The Case Against Reality
Donald Hoffman | 1:52:39
Hey, what's up everybody it's Dr. Zuber Nemanja, aka Z Dawg MD and I am just an icon okay. And that will be explained that the by watching this episode I'm here with Professor of Cognitive Sciences at the University of California Irvine and a personal intellectual hero of mine. No bias here. Dr. Donald Hoffman. Professor, welcome to the show.
Thank you so much. Zubin. Pleasure to be here. And thanks for inviting me, man, it's really crazy to have you in my garage. Because I've seen your TED Talk. I've watched I've been to workshops with your I've read your book The case against reality, why evolution hid the truth from our eyes.
And I have to be honest with you, I'm like, to the extent that a scientist can be a fanboy of another scientist, and I am a fanboy. Because what you've kind of proposed, and again, we may be wrong here.
But it's the one thing that's actually felt right to me about the nature of reality that we don't see it, as it actually is. In other words, we don't see truth, we see a graphical user interface that is a series of icons that are tuned to keep us alive and reproducing, but not tuned to show us the truth. And the underlying truth. That is there may be much more interesting than we think. So yes. Let's start with that. How did you even get interested in studying this?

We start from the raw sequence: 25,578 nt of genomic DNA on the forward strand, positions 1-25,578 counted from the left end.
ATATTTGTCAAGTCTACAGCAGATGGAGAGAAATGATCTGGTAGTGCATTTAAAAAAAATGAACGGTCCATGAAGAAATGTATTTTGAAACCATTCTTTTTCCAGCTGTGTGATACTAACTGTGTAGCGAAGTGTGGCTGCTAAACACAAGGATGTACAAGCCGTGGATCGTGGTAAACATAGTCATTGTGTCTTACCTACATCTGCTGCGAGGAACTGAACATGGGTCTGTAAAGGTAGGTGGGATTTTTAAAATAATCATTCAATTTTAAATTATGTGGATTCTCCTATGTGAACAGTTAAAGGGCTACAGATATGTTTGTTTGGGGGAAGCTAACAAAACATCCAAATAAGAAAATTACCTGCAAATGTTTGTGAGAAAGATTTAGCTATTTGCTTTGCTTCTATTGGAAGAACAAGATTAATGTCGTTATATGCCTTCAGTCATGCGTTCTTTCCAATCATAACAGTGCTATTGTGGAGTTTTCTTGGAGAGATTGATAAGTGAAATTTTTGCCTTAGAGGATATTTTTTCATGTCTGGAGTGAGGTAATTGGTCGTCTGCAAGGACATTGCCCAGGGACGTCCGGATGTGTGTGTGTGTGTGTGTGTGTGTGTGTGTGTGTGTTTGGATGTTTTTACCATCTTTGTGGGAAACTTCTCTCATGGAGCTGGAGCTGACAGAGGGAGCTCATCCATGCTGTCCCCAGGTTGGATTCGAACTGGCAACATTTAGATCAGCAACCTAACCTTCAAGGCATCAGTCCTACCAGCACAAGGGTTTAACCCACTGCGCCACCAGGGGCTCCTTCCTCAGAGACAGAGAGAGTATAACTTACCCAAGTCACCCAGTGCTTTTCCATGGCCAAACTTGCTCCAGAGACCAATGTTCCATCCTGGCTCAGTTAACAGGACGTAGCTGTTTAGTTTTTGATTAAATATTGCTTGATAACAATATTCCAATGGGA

Well, I was interested in perception, and artificial intelligence. And the question, are we machines, people, just machines? Or is there something more to us than just machines? And, and so I was, as a teenager, I was very interested in these questions. I was programming so I knew what programs could do about and but I was also, you know, my dad was a fundamentalist minister.
So there were all these other aspects of spirituality or religion that were interesting about human nature. And I was trying to put all this stuff together. So I would, on the one side with programming and the new kinds of capacities of artificial intelligence, if it was looking like we might be machines and the other hand, they're supposed to be something about us that's beyond the machine. And so I was very, very curious. And so I started, I went to UCLA, and did an undergraduate degree in which I was studying computer science, mathematics, with a major in psychology.